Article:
Hackett hosts first meeting of Forestry Policy Group

Minister of State with responsibility for land use and biodiversity Pippa Hackett has this afternoon (Thursday, November 26) hosted the first meeting of the newly-formed Forestry Policy Group.

The meeting was attended by a wide range of stakeholders, including Teagasc; the Irish Farmers’ Association (IFA); the Association of Farm and Forestry Contractors in Ireland (FCI); among several others.

Speaking after the session, Minister Hackett said: “The Programme for Government sets out an ambitious agenda for Irish forestry. But if we are to deliver on it, all those who share the common goal of developing a sustainable forestry model must share their perspectives, trust each other and work together.

I have established this new group to facilitate that process and I am happy to say that even after our first meeting, notwithstanding the current challenges faced by many in the sector, I am greatly encouraged by the determination of all to build a consensus on what forestry in Ireland should, and will, look like in the future.

The new group is made up of members from a range of organisations from the forestry sector, as well as environmental NGOs and representatives from community, farmer and grower groups. State bodies are also involved in the group.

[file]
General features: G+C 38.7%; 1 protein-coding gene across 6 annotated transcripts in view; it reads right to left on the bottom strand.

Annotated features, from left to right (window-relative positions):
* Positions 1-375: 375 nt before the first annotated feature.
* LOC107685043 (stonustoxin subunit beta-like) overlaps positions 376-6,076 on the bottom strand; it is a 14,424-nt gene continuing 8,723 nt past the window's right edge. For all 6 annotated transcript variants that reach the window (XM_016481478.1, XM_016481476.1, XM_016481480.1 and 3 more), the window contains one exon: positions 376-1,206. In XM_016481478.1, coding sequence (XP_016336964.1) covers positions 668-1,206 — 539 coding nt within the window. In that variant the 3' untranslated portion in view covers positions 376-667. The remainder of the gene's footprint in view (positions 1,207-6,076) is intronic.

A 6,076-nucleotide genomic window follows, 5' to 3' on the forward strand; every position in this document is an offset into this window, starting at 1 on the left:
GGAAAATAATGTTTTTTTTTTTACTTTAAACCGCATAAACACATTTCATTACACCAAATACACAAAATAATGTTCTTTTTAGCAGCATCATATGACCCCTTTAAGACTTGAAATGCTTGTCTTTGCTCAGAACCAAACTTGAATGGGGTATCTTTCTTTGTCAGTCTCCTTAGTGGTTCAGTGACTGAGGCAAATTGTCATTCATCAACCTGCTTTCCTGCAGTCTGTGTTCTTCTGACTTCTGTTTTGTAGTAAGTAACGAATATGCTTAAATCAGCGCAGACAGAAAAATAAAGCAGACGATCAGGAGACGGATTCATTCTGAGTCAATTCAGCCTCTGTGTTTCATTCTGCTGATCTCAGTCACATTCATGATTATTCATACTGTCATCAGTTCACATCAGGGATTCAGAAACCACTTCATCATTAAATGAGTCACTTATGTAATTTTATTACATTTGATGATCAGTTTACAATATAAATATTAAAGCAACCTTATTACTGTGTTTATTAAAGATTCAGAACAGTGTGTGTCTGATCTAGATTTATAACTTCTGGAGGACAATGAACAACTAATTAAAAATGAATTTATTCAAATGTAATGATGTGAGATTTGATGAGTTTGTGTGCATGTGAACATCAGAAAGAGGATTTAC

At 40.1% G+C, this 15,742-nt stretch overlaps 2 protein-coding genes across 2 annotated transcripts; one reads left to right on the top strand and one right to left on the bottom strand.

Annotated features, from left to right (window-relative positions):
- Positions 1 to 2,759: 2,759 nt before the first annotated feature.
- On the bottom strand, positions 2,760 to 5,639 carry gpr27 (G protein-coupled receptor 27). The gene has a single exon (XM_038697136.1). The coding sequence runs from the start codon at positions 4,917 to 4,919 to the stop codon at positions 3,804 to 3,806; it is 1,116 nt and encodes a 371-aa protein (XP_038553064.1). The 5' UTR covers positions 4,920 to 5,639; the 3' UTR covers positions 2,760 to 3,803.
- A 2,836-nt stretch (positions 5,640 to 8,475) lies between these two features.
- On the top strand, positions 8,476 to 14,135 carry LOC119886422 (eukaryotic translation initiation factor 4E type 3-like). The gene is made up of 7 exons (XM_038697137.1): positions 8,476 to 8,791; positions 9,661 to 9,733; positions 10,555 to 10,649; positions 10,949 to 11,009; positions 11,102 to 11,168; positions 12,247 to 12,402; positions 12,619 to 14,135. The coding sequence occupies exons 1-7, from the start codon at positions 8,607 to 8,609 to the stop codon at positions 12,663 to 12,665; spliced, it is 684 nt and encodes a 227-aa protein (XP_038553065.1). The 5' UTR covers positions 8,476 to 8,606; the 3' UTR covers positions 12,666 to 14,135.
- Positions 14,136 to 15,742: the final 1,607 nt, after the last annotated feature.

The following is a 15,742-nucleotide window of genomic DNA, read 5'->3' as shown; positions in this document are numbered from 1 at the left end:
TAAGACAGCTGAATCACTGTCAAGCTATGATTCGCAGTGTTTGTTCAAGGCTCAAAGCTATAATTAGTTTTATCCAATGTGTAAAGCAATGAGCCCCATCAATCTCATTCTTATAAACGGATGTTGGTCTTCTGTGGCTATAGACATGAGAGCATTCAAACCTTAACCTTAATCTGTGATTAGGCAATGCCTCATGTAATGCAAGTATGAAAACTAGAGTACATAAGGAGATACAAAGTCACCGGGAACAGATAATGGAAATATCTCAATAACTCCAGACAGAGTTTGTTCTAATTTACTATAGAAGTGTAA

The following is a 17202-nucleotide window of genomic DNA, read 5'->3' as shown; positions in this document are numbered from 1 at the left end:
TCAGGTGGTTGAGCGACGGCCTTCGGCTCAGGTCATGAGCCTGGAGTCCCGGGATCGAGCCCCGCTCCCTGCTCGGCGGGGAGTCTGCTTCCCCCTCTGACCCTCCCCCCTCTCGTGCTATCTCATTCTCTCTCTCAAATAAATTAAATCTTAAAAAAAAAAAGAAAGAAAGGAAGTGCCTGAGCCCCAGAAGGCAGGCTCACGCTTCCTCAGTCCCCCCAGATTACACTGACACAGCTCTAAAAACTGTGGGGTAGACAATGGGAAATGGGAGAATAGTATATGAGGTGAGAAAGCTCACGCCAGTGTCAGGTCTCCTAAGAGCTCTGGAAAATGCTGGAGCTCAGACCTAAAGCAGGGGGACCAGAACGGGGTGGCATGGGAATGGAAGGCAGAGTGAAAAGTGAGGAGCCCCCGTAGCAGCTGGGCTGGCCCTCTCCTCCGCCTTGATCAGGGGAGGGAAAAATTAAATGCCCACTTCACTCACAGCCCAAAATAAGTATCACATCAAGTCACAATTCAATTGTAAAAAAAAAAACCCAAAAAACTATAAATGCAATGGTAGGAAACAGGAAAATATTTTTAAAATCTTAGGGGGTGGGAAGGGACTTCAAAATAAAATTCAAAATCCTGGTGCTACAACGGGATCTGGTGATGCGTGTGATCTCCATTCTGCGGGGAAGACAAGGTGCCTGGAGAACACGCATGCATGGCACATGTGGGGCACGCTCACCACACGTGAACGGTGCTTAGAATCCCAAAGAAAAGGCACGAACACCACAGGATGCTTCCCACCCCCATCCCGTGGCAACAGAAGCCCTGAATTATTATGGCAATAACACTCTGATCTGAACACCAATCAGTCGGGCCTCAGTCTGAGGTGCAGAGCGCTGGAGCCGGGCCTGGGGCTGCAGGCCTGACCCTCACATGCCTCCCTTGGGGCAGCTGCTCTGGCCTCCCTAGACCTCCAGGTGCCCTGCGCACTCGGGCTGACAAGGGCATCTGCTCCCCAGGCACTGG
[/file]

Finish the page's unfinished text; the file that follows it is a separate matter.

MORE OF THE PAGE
The agenda for today’s meeting included presentations on the history and implementation of the current Forestry Programme.

The Department of Agriculture, Food and the Marine said that individual members of the policy group had the opportunity to “share their vision for forestry, as well as their perspectives on how the group should work, and what its terms of reference should be”.

Participants also got a preview of the new ‘forestry licence viewer’, the first phase of which will be launched next Tuesday (December 1).

Today also saw a presentation from Jo O’Hara, a forestry expert who has been appointed to advise Minister Hackett on the implementation of the Mackinnon Report into the forestry licencing system.

O’Hara told the group that the situation in Ireland is “challenging” but that she looked forward to putting the recommendations in the report into practice.